An optical element may be removably attached to an alignment rail by a variety of methods and means known in the art. For example, an optical element or a holder containing the optical element may be slidable on the alignment rail and secured by fastening with a screw, spring, plunger, friction device, magnet, o-ring, or the like. In some embodiments, the alignment rail contains threads or notches which enable the precise positioning of an optical element at a desired position on the alignment rail. For example, a holder for a given optical element and the alignment rail may have threads such that the holder may be rotated to position the holder at a desired location on the alignment rail. In some embodiments, an optical element may be positioned out of the way to prevent its use during a given application.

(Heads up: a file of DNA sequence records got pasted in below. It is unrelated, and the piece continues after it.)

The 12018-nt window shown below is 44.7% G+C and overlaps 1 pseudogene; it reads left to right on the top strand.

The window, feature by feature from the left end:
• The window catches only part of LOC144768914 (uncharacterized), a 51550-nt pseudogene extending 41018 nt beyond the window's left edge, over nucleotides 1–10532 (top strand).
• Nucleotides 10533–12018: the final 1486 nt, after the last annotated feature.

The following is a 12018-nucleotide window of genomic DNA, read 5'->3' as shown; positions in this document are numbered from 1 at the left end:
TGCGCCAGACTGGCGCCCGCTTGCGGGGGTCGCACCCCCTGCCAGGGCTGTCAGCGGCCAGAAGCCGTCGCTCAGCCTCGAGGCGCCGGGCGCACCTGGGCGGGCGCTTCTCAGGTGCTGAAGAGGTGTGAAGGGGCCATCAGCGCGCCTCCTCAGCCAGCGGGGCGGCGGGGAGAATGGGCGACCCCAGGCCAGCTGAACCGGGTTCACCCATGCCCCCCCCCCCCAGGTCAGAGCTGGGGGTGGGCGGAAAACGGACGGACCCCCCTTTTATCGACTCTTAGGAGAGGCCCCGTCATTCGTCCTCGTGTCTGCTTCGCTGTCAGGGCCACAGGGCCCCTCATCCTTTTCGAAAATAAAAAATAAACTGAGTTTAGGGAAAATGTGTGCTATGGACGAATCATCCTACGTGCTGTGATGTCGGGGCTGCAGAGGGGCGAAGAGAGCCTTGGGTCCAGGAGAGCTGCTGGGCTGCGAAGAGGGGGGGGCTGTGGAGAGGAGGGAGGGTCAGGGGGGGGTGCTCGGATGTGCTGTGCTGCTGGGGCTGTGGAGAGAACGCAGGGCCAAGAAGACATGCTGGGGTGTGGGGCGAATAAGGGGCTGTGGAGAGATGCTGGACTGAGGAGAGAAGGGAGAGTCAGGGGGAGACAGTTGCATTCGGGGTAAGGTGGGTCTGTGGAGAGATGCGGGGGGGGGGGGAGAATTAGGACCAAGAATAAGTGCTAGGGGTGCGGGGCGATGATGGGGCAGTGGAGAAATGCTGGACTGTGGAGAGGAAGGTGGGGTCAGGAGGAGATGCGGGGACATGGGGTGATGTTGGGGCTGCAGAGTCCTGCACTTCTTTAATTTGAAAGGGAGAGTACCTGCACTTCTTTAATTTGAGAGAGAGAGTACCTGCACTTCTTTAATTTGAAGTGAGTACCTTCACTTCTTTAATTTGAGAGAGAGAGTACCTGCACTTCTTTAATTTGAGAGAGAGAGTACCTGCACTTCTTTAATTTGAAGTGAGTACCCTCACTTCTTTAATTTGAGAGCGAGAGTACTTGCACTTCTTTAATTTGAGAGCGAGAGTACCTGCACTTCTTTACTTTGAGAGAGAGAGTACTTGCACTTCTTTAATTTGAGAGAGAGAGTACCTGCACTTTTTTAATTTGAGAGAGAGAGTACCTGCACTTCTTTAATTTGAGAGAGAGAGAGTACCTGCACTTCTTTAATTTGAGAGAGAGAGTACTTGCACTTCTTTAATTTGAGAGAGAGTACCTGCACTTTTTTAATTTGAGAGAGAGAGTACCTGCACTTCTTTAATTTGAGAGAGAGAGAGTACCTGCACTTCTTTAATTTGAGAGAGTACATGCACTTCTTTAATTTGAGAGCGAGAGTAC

In some embodiments, the detection system of the present invention includes at least one collection optic or a collection means that focuses electromagnetic radiation on a sample and collects the emitted or reflected electromagnetic radiation. A collection optic includes lenses (objective or optical), optical fibers, diffractive optics, and the like, and means known in the art for collecting the electromagnetic radiation reflected or emitted from the analytes or labels in the sample. Such collection optics are known in the art or commercially available. See, for example, 5721-A-H Aspheric lens, available from New Focus (San Jose, Calif.). In some embodiments, the collection optics are removably attached to the alignment rail, thereby allowing one to select and implement a desired numerical aperture, magnification, anti-reflection coating, and the like.